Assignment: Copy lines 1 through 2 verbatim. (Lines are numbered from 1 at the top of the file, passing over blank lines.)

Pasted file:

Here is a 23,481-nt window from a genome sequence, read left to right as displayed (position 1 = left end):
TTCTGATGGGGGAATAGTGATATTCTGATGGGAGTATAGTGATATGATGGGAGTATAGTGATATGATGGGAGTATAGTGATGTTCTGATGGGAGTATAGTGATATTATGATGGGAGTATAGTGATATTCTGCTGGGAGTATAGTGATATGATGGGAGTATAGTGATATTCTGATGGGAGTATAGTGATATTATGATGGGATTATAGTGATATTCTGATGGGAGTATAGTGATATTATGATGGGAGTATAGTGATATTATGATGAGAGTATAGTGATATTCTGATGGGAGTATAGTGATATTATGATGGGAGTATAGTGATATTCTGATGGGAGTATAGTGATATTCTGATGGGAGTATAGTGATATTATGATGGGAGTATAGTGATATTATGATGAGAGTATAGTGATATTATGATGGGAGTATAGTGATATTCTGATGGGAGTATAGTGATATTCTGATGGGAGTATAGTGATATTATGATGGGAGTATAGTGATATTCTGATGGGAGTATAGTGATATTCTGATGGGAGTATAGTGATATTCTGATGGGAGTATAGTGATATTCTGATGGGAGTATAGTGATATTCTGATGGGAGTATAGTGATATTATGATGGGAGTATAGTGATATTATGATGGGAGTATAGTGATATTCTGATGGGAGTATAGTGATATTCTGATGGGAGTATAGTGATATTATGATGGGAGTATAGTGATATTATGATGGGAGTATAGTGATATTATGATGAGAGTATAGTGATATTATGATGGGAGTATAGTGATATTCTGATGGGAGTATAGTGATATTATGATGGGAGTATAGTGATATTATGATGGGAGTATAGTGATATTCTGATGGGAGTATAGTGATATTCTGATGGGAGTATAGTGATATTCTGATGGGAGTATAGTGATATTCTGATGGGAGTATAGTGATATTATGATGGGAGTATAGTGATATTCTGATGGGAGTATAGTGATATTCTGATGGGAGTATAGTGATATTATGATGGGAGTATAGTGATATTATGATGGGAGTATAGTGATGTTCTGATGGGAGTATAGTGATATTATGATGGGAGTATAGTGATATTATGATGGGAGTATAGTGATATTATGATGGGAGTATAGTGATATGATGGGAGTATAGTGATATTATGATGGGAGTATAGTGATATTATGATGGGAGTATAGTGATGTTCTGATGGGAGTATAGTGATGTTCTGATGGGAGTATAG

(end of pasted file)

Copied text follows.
Here is a 23,481-nt window from a genome sequence, read left to right as displayed (position 1 = left end):
TTCTGATGGGGGAATAGTGATATTCTGATGGGAGTATAGTGATATGATGGGAGTATAGTGATATGATGGGAGTATAGTGATGTTCTGATGGGAGTATAGTGATATTATGATGGGAGTATAGTGATATTCTGCTGGGAGTATAGTGATATGATGGGAGTATAGTGATATTCTGATGGGAGTATAGTGATATTATGATGGGATTATAGTGATATTCTGATGGGAGTATAGTGATATTATGATGGGAGTATAGTGATATTATGATGAGAGTATAGTGATATTCTGATGGGAGTATAGTGATATTATGATGGGAGTATAGTGATATTCTGATGGGAGTATAGTGATATTCTGATGGGAGTATAGTGATATTATGATGGGAGTATAGTGATATTATGATGAGAGTATAGTGATATTATGATGGGAGTATAGTGATATTCTGATGGGAGTATAGTGATATTCTGATGGGAGTATAGTGATATTATGATGGGAGTATAGTGATATTCTGATGGGAGTATAGTGATATTCTGATGGGAGTATAGTGATATTCTGATGGGAGTATAGTGATATTCTGATGGGAGTATAGTGATATTCTGATGGGAGTATAGTGATATTATGATGGGAGTATAGTGATATTATGATGGGAGTATAGTGATATTCTGATGGGAGTATAGTGATATTCTGATGGGAGTATAGTGATATTATGATGGGAGTATAGTGATATTATGATGGGAGTATAGTGATATTATGATGAGAGTATAGTGATATTATGATGGGAGTATAGTGATATTCTGATGGGAGTATAGTGATATTATGATGGGAGTATAGTGATATTATGATGGGAGTATAGTGATATTCTGATGGGAGTATAGTGATATTCTGATGGGAGTATAGTGATATTCTGATGGGAGTATAGTGATATTCTGATGGGAGTATAGTGATATTATGATGGGAGTATAGTGATATTCTGATGGGAGTATAGTGATATTCTGATGGGAGTATAGTGATATTATGATGGGAGTATAGTGATATTATGATGGGAGTATAGTGATGTTCTGATGGGAGTATAGTGATATTATGATGGGAGTATAGTGATATTATGATGGGAGTATAGTGATATTATGATGGGAGTATAGTGATATGATGGGAGTATAGTGATATTATGATGGGAGTATAGTGATATTATGATGGGAGTATAGTGATGTTCTGATGGGAGTATAGTGATGTTCTGATGGGAGTATAG